Mazie Bryant and Jillian Beck — editors of The Crimson White and The Daily Bruin, respectively — know how frustrating it can be to get answers out of their universities.
So after running into repeated reporting roadblocks, they’ve decided to call attention to their universities’ public records responsiveness by making their records requests more transparent.
In newly debuted trackers, The Crimson White and The Daily Bruin now publicize details of the requests they’ve submitted to their institutions. Each outlines the nature of a given request, when it was submitted and other details. (The Crimson White got its inspiration from a similar feature in The Oklahoma Daily and The Daily Bruin from The Daily Tar Heel, according to Bryant and Beck.)
For Bryant, the tracker’s been a goal since she became editor. In the last year, as in the past, she said The Crimson White staff has “had problems just getting basic information from Media Relations.”
Now, according to a recent editorial criticizing a lack of institutional transparency, the online tracker and an accompanying “Open Records Requests” feature on page two of the print edition “will become a permanent fixture in The Crimson White.” The editorial board views it as both an accountability tool and a way to practice what the newspaper is preaching.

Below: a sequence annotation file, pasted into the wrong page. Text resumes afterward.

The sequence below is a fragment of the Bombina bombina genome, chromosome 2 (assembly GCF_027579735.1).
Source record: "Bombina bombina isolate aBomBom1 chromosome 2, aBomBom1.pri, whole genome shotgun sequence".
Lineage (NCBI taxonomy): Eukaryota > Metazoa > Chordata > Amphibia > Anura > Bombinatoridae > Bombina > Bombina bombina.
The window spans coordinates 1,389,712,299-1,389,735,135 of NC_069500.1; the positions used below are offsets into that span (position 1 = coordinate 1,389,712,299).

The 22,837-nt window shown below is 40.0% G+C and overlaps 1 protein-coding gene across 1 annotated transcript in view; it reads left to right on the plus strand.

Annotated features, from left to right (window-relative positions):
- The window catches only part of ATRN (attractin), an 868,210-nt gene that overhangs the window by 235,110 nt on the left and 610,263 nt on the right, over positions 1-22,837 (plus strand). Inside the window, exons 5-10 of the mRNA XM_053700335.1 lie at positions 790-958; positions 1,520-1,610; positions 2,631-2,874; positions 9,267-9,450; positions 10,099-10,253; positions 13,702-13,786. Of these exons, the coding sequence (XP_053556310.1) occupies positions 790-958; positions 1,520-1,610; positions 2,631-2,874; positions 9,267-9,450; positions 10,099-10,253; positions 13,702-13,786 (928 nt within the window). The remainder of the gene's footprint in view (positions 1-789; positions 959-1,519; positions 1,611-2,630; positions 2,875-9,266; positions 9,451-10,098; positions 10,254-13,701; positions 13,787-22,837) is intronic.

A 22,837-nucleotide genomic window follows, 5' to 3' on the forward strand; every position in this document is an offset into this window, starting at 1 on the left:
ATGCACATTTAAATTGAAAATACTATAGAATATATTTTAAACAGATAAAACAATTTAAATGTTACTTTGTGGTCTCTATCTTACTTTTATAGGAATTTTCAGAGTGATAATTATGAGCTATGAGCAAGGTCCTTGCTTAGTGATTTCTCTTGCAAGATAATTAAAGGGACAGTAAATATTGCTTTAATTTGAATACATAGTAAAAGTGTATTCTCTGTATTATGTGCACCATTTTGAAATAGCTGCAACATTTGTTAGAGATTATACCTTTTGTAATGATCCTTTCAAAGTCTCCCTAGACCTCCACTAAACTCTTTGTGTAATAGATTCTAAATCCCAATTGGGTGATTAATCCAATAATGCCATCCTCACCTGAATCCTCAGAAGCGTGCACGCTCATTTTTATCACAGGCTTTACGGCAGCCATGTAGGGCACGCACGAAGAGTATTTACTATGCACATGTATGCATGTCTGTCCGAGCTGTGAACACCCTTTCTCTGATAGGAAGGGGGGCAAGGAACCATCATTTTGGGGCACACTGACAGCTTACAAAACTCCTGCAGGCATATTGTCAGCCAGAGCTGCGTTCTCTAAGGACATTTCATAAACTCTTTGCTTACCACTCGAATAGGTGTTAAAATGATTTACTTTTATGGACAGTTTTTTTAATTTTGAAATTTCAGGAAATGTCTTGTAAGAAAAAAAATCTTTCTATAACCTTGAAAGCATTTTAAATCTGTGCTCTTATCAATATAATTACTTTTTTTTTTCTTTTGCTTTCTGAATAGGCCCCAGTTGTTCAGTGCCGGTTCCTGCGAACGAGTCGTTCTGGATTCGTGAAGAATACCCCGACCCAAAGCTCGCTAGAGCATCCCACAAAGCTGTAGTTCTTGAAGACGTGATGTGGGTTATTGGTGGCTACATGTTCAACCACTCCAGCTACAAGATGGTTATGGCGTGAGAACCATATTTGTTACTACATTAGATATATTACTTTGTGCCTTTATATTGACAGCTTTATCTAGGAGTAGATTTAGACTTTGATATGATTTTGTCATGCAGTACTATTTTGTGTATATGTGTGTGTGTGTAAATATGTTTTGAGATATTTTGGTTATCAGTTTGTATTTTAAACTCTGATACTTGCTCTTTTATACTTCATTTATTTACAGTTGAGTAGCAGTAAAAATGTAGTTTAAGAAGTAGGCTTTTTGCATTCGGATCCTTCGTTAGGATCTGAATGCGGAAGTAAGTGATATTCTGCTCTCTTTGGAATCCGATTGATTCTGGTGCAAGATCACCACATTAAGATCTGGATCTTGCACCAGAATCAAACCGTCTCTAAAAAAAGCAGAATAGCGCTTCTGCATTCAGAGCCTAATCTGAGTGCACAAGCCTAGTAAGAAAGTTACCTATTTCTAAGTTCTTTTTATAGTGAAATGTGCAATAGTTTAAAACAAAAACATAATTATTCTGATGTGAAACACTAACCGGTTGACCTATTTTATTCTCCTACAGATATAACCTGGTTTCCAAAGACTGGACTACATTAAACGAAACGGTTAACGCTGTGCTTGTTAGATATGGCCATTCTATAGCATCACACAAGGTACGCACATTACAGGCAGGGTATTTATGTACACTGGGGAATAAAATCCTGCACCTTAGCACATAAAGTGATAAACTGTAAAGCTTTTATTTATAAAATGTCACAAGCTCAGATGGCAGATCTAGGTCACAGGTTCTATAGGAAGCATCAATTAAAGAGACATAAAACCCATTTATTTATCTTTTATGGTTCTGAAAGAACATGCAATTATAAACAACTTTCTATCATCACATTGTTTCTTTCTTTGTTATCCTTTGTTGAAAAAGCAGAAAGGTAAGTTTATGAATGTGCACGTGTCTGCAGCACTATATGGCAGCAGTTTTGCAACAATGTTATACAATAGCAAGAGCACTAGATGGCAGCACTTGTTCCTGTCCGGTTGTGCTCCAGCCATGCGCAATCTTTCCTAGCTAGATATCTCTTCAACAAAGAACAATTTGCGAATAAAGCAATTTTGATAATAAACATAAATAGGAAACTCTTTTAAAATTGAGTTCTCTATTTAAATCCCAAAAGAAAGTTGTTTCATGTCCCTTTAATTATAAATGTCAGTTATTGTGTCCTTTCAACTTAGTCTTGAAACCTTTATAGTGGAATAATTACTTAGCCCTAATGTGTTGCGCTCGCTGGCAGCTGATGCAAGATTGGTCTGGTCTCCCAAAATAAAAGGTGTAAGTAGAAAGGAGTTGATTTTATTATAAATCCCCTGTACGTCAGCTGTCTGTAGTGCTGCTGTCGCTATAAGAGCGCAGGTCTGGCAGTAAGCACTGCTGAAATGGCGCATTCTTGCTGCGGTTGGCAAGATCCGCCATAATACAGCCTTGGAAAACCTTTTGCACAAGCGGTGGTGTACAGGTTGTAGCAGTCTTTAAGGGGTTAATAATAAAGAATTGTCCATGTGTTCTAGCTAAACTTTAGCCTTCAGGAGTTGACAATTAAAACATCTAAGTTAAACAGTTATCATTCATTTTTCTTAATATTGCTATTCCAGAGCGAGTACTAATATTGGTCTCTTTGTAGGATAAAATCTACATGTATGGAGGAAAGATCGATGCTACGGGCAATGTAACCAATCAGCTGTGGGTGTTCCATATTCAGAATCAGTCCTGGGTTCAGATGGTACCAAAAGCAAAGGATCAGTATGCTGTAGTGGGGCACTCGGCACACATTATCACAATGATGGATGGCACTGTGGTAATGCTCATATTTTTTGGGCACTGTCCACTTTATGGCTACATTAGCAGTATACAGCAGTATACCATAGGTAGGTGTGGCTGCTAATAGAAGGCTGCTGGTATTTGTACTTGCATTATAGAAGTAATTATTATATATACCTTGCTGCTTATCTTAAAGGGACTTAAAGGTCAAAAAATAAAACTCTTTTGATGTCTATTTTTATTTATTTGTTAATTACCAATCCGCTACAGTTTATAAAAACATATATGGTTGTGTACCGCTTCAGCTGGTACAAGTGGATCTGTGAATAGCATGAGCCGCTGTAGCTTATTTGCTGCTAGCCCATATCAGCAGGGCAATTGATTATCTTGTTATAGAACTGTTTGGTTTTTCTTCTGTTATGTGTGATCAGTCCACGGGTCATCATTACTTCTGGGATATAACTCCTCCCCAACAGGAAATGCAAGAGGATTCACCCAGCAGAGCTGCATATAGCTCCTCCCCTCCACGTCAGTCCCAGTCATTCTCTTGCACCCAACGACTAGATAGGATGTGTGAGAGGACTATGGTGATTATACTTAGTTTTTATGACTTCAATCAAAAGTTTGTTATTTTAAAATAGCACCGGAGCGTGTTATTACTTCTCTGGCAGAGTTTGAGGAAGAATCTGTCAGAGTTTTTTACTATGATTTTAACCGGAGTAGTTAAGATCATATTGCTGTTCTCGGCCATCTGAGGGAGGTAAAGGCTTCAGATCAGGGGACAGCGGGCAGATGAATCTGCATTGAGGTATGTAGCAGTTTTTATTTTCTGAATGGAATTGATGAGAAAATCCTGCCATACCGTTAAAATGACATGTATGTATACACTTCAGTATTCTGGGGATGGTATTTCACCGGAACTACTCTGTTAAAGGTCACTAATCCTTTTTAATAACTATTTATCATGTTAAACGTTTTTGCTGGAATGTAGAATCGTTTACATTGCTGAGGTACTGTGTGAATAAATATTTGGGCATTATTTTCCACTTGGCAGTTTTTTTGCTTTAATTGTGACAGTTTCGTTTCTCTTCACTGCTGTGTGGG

“Unmonitored decision-making and unanswered questions will no longer be acceptable,” the editorial explained. “In our demand for University transparency, we, too, must be transparent. By rolling out this new system of records requests, we seek timely University compliance and openness to meet our own.”
So far, Bryant said, the response to the feature has been mostly positive — though some have questioned whether it will really spur change from university officials. But even if it doesn’t create a major shift in responsiveness, Bryant said the feature’s still important.
At UCLA, Beck and her staff have faced similar obstacles to getting answers out of their administration: “It’s not a new thing — that’s been happening for a very, very long time.”
This year, for example, she said Bruin staffers have struggled to get information about hiring practices in the business school, among other things. (The Daily Bruin is planning a short story about those challenges to be published soon, too.)
She views the tracker as an important tool for holding the university accountable, especially when delayed requests can stall the Bruin’s attempts to do.
And their advice to student journalists considering a similar project?
“Just to do it,” Bryant said. She was initially hesitant to get the feature up and running because she was worried that she didn’t fully understand the logistics required or the intricacies of public records reporting. Now, she realizes it was important to just get it started and learn from it along the way.
“There’s a lot of room for progress,” Bryant said, adding that she hopes to couple the feature with an increased emphasis on public records training for reporters and editors. “This is just the start of kind of changing what we report on and how we report on it.”
Beck echoed a similar sentiment, stressing that students shouldn’t be discouraged from pursuing this kind of project because their institutions have been unresponsive in the past.
“I would really encourage any student journalist, any student newspaper, to implement something like this,” Beck said. “It’s important to continue to submit these records requests because we’re entitled to them and the public’s entitled to them.”